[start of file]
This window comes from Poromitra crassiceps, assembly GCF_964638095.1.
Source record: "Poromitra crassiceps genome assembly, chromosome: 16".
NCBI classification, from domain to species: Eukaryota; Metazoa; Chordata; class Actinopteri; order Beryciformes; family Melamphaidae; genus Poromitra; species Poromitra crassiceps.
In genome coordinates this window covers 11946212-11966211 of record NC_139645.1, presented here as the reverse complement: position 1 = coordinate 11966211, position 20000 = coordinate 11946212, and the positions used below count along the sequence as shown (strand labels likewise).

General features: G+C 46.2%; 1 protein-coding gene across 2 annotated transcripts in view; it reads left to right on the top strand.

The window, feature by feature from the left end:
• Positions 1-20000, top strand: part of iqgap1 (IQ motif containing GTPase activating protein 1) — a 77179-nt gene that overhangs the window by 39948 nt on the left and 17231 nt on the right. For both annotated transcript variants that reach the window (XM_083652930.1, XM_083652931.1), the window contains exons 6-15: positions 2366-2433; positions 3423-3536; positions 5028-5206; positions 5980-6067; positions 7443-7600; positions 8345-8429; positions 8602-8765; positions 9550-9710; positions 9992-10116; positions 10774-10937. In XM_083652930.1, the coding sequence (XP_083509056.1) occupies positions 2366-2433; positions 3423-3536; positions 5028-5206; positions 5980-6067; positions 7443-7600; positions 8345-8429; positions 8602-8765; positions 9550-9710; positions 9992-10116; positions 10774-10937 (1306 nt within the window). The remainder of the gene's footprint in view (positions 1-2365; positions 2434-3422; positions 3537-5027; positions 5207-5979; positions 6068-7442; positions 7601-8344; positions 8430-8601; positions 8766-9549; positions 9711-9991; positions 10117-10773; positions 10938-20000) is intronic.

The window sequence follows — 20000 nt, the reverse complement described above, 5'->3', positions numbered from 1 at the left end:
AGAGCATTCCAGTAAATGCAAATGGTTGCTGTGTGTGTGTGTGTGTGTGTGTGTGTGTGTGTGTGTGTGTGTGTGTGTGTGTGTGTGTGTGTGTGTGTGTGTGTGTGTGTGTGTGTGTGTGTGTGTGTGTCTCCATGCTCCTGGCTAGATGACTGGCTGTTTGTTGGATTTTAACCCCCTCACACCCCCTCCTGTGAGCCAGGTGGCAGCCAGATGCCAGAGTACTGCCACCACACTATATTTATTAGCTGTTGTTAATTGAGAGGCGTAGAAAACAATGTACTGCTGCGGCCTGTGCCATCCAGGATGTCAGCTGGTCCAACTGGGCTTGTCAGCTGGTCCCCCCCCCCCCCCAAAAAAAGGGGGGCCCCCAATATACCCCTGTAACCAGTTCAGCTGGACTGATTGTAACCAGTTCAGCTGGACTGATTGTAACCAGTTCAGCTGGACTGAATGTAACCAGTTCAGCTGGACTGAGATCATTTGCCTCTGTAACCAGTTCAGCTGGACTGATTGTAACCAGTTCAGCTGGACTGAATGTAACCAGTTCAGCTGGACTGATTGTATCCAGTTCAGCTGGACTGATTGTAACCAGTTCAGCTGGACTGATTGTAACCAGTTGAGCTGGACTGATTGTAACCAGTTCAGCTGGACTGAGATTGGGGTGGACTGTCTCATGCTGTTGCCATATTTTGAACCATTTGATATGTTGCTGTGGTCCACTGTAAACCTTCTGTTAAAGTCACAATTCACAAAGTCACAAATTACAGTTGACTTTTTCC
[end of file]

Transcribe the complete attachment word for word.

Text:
This window comes from Poromitra crassiceps, assembly GCF_964638095.1.
Source record: "Poromitra crassiceps genome assembly, chromosome: 16".
NCBI classification, from domain to species: Eukaryota; Metazoa; Chordata; class Actinopteri; order Beryciformes; family Melamphaidae; genus Poromitra; species Poromitra crassiceps.
In genome coordinates this window covers 11946212-11966211 of record NC_139645.1, presented here as the reverse complement: position 1 = coordinate 11966211, position 20000 = coordinate 11946212, and the positions used below count along the sequence as shown (strand labels likewise).

General features: G+C 46.2%; 1 protein-coding gene across 2 annotated transcripts in view; it reads left to right on the top strand.

The window, feature by feature from the left end:
• Positions 1-20000, top strand: part of iqgap1 (IQ motif containing GTPase activating protein 1) — a 77179-nt gene that overhangs the window by 39948 nt on the left and 17231 nt on the right. For both annotated transcript variants that reach the window (XM_083652930.1, XM_083652931.1), the window contains exons 6-15: positions 2366-2433; positions 3423-3536; positions 5028-5206; positions 5980-6067; positions 7443-7600; positions 8345-8429; positions 8602-8765; positions 9550-9710; positions 9992-10116; positions 10774-10937. In XM_083652930.1, the coding sequence (XP_083509056.1) occupies positions 2366-2433; positions 3423-3536; positions 5028-5206; positions 5980-6067; positions 7443-7600; positions 8345-8429; positions 8602-8765; positions 9550-9710; positions 9992-10116; positions 10774-10937 (1306 nt within the window). The remainder of the gene's footprint in view (positions 1-2365; positions 2434-3422; positions 3537-5027; positions 5207-5979; positions 6068-7442; positions 7601-8344; positions 8430-8601; positions 8766-9549; positions 9711-9991; positions 10117-10773; positions 10938-20000) is intronic.

The window sequence follows — 20000 nt, the reverse complement described above, 5'->3', positions numbered from 1 at the left end:
AGAGCATTCCAGTAAATGCAAATGGTTGCTGTGTGTGTGTGTGTGTGTGTGTGTGTGTGTGTGTGTGTGTGTGTGTGTGTGTGTGTGTGTGTGTGTGTGTGTGTGTGTGTGTGTGTGTGTGTGTGTGTGTCTCCATGCTCCTGGCTAGATGACTGGCTGTTTGTTGGATTTTAACCCCCTCACACCCCCTCCTGTGAGCCAGGTGGCAGCCAGATGCCAGAGTACTGCCACCACACTATATTTATTAGCTGTTGTTAATTGAGAGGCGTAGAAAACAATGTACTGCTGCGGCCTGTGCCATCCAGGATGTCAGCTGGTCCAACTGGGCTTGTCAGCTGGTCCCCCCCCCCCCCCAAAAAAAGGGGGGCCCCCAATATACCCCTGTAACCAGTTCAGCTGGACTGATTGTAACCAGTTCAGCTGGACTGATTGTAACCAGTTCAGCTGGACTGAATGTAACCAGTTCAGCTGGACTGAGATCATTTGCCTCTGTAACCAGTTCAGCTGGACTGATTGTAACCAGTTCAGCTGGACTGAATGTAACCAGTTCAGCTGGACTGATTGTATCCAGTTCAGCTGGACTGATTGTAACCAGTTCAGCTGGACTGATTGTAACCAGTTGAGCTGGACTGATTGTAACCAGTTCAGCTGGACTGAGATTGGGGTGGACTGTCTCATGCTGTTGCCATATTTTGAACCATTTGATATGTTGCTGTGGTCCACTGTAAACCTTCTGTTAAAGTCACAATTCACAAAGTCACAAATTACAGTTGACTTTTTCC